I thought this kind of stuff only happens to other people.  But, no, I laid down on my couch one night and watched the entire fourth season of “Girls”.   Yes, I know I’m way late to the party on this, seeing as the season premiered way back in January…but, like I said, this wasn’t supposed to happen TO ME.

Maybe it’s the earth tone colors, or the idea that New York is still an Artist’s Town where people sculpt things or debut their folk songs at brunch.  Or the notion that twenty-somethings have time to just hang out and brood about life like real care-free young people. Everyone I know who moved to New York after college seemed to turn 40 overnight.  And that was in 1994. (Yes, I’m old).

Yes, I know, you’re thinking. Solange, weren’t you once in your twenties?  Following every whim and rando guy who paid you five seconds of attention?…Yes, I was.  I was everything the “Girls” are: self-absorbed, self-important, self-everything….and, arguably, still am.  But the difference is that if someone had said to me at 23, “We want to make a television show of your life,” I would have invited them into the three bedroom cat urine and pot-smelling Venice house that I shared with three other people and asked, “Do you really find this interesting?! WHAT WE TWENTY SOMETHINGS DO IS A BORING LEARNING EXPERIENCE THAT OLDER FOLKS ALREADY HAD.”  Maybe I had little to no respect for my own life experience or, more likely, it didn’t even seem interesting to me.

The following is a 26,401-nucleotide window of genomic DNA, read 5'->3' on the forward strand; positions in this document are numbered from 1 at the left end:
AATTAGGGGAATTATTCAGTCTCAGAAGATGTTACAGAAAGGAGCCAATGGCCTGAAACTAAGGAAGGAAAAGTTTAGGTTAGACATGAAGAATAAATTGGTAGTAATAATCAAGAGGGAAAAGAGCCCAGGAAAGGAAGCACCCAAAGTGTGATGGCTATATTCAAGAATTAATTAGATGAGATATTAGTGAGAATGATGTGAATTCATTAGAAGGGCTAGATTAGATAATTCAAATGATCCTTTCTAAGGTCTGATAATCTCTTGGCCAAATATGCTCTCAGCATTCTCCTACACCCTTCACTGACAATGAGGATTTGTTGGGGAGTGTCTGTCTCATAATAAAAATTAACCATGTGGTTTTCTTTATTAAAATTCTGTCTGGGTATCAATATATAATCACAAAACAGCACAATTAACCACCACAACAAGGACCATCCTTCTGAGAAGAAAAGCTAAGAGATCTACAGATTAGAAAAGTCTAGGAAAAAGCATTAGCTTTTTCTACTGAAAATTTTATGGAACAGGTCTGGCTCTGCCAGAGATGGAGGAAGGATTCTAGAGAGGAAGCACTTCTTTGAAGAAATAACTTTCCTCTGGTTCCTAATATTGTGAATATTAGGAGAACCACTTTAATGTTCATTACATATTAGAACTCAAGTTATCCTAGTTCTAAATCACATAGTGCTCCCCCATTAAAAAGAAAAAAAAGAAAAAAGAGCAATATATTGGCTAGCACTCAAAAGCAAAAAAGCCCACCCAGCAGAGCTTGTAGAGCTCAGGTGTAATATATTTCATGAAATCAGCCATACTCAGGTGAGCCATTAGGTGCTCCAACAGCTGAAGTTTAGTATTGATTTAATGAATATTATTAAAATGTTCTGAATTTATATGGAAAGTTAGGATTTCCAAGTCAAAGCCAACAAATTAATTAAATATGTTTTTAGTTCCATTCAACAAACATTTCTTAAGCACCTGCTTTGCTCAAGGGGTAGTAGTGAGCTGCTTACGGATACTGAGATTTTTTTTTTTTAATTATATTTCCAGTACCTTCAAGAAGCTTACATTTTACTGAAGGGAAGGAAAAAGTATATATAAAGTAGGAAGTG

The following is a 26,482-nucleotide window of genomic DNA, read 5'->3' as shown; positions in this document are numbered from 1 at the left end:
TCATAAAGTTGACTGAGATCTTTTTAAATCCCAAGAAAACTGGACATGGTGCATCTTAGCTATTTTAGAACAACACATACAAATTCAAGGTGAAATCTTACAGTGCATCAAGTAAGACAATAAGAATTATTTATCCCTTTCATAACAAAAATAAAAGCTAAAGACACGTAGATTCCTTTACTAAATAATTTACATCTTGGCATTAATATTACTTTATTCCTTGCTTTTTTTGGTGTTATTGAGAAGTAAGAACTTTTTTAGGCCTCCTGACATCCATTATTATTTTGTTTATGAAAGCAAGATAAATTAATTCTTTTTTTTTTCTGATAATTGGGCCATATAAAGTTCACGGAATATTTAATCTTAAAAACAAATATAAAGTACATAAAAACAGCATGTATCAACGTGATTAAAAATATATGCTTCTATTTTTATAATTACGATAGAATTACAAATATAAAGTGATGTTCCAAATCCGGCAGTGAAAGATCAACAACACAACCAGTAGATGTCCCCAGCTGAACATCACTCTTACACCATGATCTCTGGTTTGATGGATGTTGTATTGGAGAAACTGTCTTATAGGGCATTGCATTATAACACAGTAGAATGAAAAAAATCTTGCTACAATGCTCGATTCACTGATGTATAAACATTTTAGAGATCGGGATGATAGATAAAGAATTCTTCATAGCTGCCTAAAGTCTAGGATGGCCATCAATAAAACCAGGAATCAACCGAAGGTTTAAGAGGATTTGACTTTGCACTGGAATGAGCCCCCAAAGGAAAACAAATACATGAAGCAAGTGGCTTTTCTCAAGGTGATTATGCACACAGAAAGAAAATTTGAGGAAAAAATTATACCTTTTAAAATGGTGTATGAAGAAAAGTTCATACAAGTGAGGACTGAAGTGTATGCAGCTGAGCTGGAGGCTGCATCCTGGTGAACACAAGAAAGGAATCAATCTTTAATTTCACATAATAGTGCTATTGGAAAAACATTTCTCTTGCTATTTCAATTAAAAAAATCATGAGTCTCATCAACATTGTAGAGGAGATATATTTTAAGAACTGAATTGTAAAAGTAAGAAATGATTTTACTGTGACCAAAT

As a writer I understand the need to create flawed and irritating characters… hello, “Seinfeld” and even “Sex and the City”…but much of “Girls” misses a level of satire that lets a character get away with murder or whining.  I once watched the movie “Airplane” (yes again, I’m old) with a Serious Actor Boyfriend who pointed out that Julie Hagerty could both act the part of Elaine and comment on that performance.  Ricky Gervais did this in the British version of the “The Office.”

Snide judgments aside, I will give it up to Lena Dunham who  kind of rocked the satire this season. I loved anything that makes fun of Iowa Writing School and  Hanna’s unwillingness to take herself that seriously.  I also liked Ray Ploshansky.  Peter Scolari (loved “Bosom Buddies”) could do so much more.

That’s all.  I don’t know if this will happen again.

Posted in Acting, Annoyances, TV/Movies, White People | Leave a comment

Hey, I Made A Meme

laminated